Long Beach Yacht Club
Stories from the Long Beach Yacht Club
Long Beach Yacht Club
6201 E Appian Way
Long Beach, CA 90803
Located on a promontory at the east end of Naples Island on Alamitos Bay in Long Beach, California, Long Beach Yacht Club is recognized throughout the worldwide yachting community for its hospitality, and is home to the Congressional Cup match racing competition. Featuring a very strong youth program, parents and club staff ensure there is a healthy mix of education, training and social activities. Sailing programs have access to boats ranging from eight-foot Sabots to Catalina-37 match race boats.
LONG BEACH YACHT CLUB BECOMES NSHOF FOUNDING MEMBER
"The mission of the Long Beach Yacht Club is to promote all aspects of yachting in the spirit of good sportsmanship and camaraderie. Our founding membership in the National Sailing Hall of Fame helps satisfies our mission by preserving the rich history of American Sailing. This is an auspicious time to commit our support as we celebrate the 50th anniversary of our signature event, Congressional Cup, the grandfather of club match racing. Our Club was founded in 1929 and we are very proud of our 85 years of notable contributions to the rich sport of sailing."
David Stotler, Commodore
HISTORY OF THE LONG BEACH YACHT CLUB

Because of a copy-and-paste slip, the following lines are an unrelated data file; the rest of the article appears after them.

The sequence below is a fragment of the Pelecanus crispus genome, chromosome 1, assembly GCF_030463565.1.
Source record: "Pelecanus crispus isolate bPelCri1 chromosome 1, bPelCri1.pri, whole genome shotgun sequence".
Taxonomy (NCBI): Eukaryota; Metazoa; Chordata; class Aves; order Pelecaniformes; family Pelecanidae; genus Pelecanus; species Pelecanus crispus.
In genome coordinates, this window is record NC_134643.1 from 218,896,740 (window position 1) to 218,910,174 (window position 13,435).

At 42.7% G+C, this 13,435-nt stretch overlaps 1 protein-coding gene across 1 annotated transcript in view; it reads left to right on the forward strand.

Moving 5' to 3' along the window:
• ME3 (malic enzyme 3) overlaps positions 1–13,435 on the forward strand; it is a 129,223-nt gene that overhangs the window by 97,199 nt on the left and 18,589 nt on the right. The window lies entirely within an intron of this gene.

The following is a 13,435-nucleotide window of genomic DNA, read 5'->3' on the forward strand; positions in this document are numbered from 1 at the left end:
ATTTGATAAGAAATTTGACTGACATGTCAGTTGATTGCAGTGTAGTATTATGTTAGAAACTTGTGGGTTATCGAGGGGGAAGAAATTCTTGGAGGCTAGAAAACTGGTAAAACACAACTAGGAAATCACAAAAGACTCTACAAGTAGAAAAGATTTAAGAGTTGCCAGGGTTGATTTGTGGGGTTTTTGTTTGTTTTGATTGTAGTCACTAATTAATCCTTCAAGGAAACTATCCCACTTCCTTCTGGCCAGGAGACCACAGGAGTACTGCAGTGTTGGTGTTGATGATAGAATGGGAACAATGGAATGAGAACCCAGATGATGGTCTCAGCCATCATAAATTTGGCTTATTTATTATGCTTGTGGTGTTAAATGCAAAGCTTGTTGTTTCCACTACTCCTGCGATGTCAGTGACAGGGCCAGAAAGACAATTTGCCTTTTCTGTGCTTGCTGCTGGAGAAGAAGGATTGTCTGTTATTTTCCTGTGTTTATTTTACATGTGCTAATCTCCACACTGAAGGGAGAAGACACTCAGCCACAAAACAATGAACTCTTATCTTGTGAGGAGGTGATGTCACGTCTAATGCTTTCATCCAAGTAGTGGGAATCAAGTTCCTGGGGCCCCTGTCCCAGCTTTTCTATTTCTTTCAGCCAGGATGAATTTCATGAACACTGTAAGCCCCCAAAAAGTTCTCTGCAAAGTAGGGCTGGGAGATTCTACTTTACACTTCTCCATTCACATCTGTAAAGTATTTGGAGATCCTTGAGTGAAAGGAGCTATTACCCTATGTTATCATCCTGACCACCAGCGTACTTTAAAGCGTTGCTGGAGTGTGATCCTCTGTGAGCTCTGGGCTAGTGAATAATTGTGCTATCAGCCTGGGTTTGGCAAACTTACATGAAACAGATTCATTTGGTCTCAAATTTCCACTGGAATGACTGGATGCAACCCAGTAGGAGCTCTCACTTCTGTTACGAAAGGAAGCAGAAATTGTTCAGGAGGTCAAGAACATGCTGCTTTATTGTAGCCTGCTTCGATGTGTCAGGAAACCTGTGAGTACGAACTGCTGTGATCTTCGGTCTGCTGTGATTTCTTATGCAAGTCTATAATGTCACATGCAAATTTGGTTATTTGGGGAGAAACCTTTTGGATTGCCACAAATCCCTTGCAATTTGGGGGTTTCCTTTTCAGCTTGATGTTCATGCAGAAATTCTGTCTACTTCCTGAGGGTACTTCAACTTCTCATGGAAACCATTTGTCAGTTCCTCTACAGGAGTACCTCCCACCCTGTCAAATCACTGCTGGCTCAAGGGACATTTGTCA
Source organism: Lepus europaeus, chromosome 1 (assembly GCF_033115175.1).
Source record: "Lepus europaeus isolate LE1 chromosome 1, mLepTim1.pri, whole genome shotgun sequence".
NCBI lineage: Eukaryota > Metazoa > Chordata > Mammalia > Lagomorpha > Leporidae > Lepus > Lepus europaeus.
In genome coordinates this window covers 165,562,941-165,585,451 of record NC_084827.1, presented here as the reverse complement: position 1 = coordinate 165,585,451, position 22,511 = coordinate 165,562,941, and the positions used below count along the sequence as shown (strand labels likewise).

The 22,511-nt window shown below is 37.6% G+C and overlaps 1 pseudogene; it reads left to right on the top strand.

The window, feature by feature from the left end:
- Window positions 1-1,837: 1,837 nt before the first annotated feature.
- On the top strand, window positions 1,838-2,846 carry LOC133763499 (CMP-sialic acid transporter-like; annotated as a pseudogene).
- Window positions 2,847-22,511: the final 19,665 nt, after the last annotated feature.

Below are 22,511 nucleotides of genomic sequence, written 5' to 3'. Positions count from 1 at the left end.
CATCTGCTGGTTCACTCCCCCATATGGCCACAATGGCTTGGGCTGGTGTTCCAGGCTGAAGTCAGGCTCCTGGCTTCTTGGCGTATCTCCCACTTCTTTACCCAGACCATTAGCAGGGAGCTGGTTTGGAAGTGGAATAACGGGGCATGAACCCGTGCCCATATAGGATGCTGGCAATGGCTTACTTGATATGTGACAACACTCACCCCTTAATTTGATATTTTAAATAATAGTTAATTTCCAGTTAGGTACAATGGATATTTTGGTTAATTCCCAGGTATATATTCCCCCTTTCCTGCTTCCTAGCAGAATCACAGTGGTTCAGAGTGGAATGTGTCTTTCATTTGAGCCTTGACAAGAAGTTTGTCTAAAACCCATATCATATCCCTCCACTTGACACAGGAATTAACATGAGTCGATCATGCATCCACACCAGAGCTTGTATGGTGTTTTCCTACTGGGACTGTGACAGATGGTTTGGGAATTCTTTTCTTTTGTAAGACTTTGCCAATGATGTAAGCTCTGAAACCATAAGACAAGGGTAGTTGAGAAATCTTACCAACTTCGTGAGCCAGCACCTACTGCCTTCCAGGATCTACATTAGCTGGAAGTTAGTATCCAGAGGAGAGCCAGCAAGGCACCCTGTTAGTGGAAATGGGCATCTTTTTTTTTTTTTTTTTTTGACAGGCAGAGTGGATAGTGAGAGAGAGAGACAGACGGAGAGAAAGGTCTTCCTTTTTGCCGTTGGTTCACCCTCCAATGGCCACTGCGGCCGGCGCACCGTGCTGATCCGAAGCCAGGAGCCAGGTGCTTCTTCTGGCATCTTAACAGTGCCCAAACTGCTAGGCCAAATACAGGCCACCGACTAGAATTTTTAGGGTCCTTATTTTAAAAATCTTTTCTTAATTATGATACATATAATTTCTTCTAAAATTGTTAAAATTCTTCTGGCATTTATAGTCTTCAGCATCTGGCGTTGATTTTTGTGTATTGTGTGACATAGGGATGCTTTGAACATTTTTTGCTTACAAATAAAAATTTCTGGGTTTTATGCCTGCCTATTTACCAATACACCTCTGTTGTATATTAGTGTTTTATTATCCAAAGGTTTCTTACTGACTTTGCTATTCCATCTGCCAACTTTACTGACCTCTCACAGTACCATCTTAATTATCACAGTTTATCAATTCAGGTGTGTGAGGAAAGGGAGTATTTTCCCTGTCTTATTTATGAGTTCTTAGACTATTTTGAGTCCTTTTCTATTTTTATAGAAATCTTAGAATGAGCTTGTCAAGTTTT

by Club Historians Carlton B. “Bud” Scott and Jo Murray
The Long Beach Yacht Club, now internationally known for the Congressional Cup sailboat regatta, began in 1929 for the purposes of planning a powerboat race between Long Beach and San Francisco.
The proposed race would be run during the San Francisco Motor Boat Show to provide advertising for the show and Northern California boating industries. The Associated Boating Industries of Northern California wrote Daniel M. Callis, Sr., a Long Beach architect active in boating and local yacht clubs requesting a Long Beach area club act as the Southern California host of the race. His drive to pursue this opportunity led to the formation of Long Beach Yacht Club. His early vision of passionate club members leading yachting contests has continued throughout the club’s history.
The First Race
The concept of the race was to use a handicapping system, going from Long Beach to an overnight stay in Santa Barbara, then to another overnight stay in Monterey, and finishing in San Francisco for a total distance of 460 miles -- the longest powerboat race in the world. The winner would receive a trophy donated by Sir Thomas Lipton then-valued at $1,000.